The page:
Ramanatha, aka: Rāmanātha, Rama-natha, Ramānātha; 3 Definition(s)
Ramanatha means something in Hinduism, Sanskrit. If you want to know the exact meaning, history, etymology or English translation of this term then check out the descriptions on this page. Add your comment or reference to a book if you want to contribute to this summary article.
Yoga (school of philosophy)
Rāmanātha is one of the eighty-four Siddhas associated with eighty-four Yogic postures (āsanas), according to popular tradition in Jodhpur, Rājasthān. These posture-performing Siddhas are drawn from illustrative sources known as the Nava-nātha-caurāsī-siddha from Vȧrāṇasī and the Nava-nātha-caruāsī-siddha-bālāsundarī-yogamāyā from Puṇe. They bear some similarity between the eighty-four Siddhas painted on the walls of the sanctum of the temple in Mahāmandir.
The names of these Siddhas (eg., Rāmanātha) to 19th-century inscription on a painting from Jodhpur, which is labelled as “Maharaja Mansing and eighty-four Yogis”. The association of Siddhas with yogis reveals the tradition of seeing Matsyendra and his disciple Gorakṣa as the founders of haṭhayoga.Source: Wisdom Library: Yoga
Yoga is originally considered a branch of Hindu philosophy (astika), but both ancient and modern Yoga combine the physical, mental and spiritual. Yoga teaches various physical techniques also known as āsanas (postures), used for various purposes (eg., meditation, contemplation, relaxation).
Vyakarana (Sanskrit grammar)
Rāmanātha (रामनाथ).—(विद्यावाचस्पति (vidyāvācaspati)) a Sanskrit scholar of the 17th century who studied Vyakarana,. Dharma, Alamkara and other Sastras and wrote a grammar work कातन्त्ररहस्य (kātantrarahasya), besides many books on other Sastras.Source: Wikisource: A dictionary of Sanskrit grammar
Vyakarana (व्याकरण, vyākaraṇa) refers to Sanskrit grammar and represents one of the six additional sciences (vedanga) to be studied along with the Vedas. Vyakarana concerns itself with the rules of Sanskrit grammar and linguistic analysis in order to establish the correct context of words and sentences.
Languages of India and abroad
Ramānātha (रमानाथ).—epithets of Viṣṇu; Bhāg.1. 55.4.
Derivable forms: ramānāthaḥ (रमानाथः).
Ramānātha is a Sanskrit compound consisting of the terms ramā and nātha (नाथ). See also (synonyms): ramāspada, ramākānta, ramāpati.Source: DDSA: The practical Sanskrit-English dictionary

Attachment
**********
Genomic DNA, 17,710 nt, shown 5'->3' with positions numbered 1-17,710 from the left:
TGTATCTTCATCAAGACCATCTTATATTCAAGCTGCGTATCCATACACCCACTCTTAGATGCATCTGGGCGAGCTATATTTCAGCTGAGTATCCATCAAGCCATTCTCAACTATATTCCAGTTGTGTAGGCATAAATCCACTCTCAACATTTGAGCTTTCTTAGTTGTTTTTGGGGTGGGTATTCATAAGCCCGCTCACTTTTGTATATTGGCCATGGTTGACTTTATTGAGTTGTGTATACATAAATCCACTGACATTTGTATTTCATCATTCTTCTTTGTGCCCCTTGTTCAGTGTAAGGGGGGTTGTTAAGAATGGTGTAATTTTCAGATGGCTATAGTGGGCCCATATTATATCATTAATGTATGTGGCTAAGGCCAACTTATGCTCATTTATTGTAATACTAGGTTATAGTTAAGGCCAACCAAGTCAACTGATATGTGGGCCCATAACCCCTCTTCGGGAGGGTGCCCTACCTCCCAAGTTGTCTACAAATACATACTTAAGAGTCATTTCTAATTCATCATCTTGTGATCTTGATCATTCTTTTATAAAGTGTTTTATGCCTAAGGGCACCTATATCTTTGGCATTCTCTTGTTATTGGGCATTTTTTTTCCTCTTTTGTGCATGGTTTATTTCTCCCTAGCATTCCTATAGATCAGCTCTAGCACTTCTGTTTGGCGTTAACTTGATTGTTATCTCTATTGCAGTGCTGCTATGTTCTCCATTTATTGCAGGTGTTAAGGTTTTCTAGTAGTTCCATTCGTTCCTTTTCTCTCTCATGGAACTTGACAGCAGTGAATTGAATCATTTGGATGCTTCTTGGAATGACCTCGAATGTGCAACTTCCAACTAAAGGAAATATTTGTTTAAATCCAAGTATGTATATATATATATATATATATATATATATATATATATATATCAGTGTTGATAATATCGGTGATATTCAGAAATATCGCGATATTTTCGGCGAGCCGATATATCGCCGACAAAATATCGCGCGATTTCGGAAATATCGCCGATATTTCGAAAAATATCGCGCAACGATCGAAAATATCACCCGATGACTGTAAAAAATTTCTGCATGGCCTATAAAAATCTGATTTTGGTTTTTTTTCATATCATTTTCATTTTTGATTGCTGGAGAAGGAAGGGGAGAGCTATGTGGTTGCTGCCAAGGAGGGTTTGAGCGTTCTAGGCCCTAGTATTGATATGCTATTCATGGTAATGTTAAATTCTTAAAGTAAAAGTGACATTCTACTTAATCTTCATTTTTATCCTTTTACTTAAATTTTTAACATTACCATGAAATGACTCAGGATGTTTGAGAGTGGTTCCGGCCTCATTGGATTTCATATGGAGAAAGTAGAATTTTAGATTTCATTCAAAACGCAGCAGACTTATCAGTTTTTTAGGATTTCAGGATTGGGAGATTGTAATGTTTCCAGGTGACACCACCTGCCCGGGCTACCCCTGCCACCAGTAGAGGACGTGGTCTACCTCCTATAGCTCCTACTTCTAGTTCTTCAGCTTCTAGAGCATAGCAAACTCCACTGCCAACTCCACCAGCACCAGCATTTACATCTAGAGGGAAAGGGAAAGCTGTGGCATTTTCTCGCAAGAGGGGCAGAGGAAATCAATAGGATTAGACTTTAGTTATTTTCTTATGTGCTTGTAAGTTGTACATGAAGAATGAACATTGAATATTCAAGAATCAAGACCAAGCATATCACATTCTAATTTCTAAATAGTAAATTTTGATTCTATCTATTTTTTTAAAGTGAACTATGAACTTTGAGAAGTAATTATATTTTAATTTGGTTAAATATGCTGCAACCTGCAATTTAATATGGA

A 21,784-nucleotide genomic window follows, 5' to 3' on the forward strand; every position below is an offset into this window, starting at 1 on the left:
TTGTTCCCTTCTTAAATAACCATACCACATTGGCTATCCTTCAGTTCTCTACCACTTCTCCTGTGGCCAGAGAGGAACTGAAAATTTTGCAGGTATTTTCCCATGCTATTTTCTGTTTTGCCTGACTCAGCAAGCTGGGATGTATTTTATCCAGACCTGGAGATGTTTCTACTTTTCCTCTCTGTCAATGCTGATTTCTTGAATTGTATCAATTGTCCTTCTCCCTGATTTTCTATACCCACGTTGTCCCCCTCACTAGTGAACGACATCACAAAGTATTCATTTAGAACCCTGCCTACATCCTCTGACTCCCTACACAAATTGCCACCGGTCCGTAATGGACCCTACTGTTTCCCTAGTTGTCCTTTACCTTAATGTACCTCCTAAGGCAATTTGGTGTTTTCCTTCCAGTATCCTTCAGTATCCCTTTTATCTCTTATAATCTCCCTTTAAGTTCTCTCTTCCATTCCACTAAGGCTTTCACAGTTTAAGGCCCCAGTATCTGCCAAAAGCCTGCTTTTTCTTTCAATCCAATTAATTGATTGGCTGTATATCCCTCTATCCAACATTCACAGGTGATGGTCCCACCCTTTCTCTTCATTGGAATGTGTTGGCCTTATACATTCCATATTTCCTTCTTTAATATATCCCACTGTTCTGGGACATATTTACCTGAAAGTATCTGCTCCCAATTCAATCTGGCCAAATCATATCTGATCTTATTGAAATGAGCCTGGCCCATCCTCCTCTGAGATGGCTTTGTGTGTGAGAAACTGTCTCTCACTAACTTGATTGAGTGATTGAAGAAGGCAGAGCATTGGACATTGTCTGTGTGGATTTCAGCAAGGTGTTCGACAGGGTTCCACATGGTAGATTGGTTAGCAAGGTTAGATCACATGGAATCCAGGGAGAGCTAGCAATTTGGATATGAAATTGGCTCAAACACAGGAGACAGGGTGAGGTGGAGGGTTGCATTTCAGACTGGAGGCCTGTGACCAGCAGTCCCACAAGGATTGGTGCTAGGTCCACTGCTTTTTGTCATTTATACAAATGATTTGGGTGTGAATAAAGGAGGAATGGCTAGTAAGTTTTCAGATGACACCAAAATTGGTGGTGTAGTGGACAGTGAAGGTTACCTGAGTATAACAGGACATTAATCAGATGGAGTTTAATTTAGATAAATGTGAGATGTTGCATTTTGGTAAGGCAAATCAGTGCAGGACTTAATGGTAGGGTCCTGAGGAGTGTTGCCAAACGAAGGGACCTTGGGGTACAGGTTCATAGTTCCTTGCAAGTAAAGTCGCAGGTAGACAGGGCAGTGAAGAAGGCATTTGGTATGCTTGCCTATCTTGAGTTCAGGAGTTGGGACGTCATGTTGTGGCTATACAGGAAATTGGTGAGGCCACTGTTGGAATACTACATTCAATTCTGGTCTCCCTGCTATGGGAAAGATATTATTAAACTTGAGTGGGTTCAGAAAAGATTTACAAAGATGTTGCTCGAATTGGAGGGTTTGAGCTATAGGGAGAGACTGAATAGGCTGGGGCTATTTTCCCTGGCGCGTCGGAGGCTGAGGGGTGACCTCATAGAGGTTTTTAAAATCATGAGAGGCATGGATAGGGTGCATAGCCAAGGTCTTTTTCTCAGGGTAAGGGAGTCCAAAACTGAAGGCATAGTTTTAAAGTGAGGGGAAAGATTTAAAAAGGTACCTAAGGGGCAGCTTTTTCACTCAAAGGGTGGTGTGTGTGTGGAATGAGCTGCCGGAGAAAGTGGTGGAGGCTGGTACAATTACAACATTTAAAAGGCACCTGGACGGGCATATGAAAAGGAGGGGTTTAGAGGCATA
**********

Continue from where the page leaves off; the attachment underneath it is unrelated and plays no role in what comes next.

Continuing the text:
Sanskrit, also spelled संस्कृतम् (saṃskṛtam), is an ancient language of India commonly seen as the grandmother of the Indo-European language family. Closely allied with Prakrit and Pali, Sanskrit is more exhaustive in both grammar and terms and has the most extensive collection of literature in the world, greatly surpassing its sister-languages Greek and Latin.
Starts with: Ramanathasharma.
Search found 11 books and stories containing Ramanatha, Rama-natha, Rāma-nātha, Ramā-nātha, Rāmanātha, Ramānātha; (plurals include: Ramanathas, nathas, nāthas, Rāmanāthas, Ramānāthas). You can also click to the full overview containing English textual excerpts. Below are direct links for the most relevant articles:
Brihad Bhagavatamrita (by Śrīla Sanātana Gosvāmī)
Early Chola Temples (by S. R. Balasubrahmanyam)
Temples in Nallur < [Chapter X - Historical Survey]
Temples in Nirppalani < [Chapter II - Temples of Parantaka I’s Time]
Temples in Sittur (Sirraiyur) < [Chapter II - Temples of Parantaka I’s Time]
The history of Andhra country (1000 AD - 1500 AD) (by Yashoda Devi)
Part 8 - Bhimavallabha and Ramanatha (A.D. 1300-1318) < [Chapter II - The Haihayas]
Part 9 - Bhimavallabha (A.D. 1318-1364) < [Chapter II - The Haihayas]
Later Chola Temples (by S. R. Balasubrahmanyam)
Temples in Tiruvanaikka < [Chapter XVIII - Chola-Hoysala Phase]
Note 1: the ruling dynasties (Hoysala and Kakatiya) < [Chapter XI - Kulottunga III (a.d. 1178 to 1218)]
Middle Chola Temples (by S. R. Balasubrahmanyam)
Temples in Vinnamangalam < [Rajendra Deva II]
Temples in Tiruppattur (Tiruppidavur) < [Chapter IV - Temples of Rajendra I’s Time]
Temples in Palur (Paluvur) < [Parantaka I]
A History of Indian Philosophy Volume 2 (by Surendranath Dasgupta)